Metal shed

Metal bike sheds are the most secure, as they have practically no weak spots. They are also weather-resistant and maintenance-free.

But, as with plastic sheds, they are hardly the most attractive garden feature. They also tend to be more expensive and are more difficult to assemble.

Bike box/locker

If you’re a bit pushed for space and don't want to hassle of a concrete base then you could always consider a dedicated external storage product like the Asgard, Lockerpod, Bike Vault or Protect-a-Cycle.

All these offer weather protection and built-in security. Your very own bike safe.

Improve your bike shed’s security

Once you have your bike shed set up, you can do a few other things to beef up its security.

Starting with your bike, it’s not enough to just put it in your shed and lock the door. Your bike needs to be locked down too. Use a Sold Secure Gold standard D-lock and anchor your bike to the ground or at least something immovable. Using more than one bike lock will improve security further too. See the excellent video below on how you can fit a ground anchor in a shed of your own.

Next, it’s time to think about the shed itself.

The hinges on the door are one of its weakest points (especially with wooden sheds). Toughen these up by replacing the screws with carriage bolts that can’t be unscrewed from the outside.

Also, use a heavy-duty padlock and, if your shed has windows, obscure them so no one can see in and spot your pride and joy.

Sheds are, by nature, light structures (especially if they are made of wood or plastic), so the next thing to think about is preventing a determined thief from exploiting this weakness. Anchor your shed to the ground to make sure it won’t go anywhere. You should also reinforce the roof.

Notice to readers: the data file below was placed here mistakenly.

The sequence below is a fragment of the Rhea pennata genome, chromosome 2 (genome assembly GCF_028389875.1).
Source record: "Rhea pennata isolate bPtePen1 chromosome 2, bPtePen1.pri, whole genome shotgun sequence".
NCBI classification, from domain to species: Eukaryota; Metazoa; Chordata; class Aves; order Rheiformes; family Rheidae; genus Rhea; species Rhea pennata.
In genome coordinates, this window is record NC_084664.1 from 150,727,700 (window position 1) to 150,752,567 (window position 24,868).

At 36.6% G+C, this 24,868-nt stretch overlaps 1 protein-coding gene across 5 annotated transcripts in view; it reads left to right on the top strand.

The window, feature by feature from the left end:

Finally, think about the bigger picture. If possible, consider installing an alarm or at least a security light that will put a spotlight on your thief if they go anywhere near your bike shed.

Don’t forget about insurance

Regardless of how secure (you think) your shed is, it always pays to insure your bike.

You insure all your other valuable things (your home, contents, car, life), so it makes sense to ensure your bike has the same protection. It’s tempting to think, “it’s fine; my bike is covered under my home insurance”, – but is it? Especially if stored outside your property.

Specific bike insurance offers tailored cover provided your bike is kept behind a locked door. Of course, all insurance providers will have different stipulations, so always read the small print to make sure you comply with them, preventing any nasty surprises should the worse happen.

Before we sign off, it’s also worth taking the time to register your bike for free with Bike Register, the police-approved cycle database. That way, if your bike is stolen, it will help the police trace it.

Oh, and when you do insure your bike, take photos of it along with details of its make, model and serial number and keep it with your insurance documents.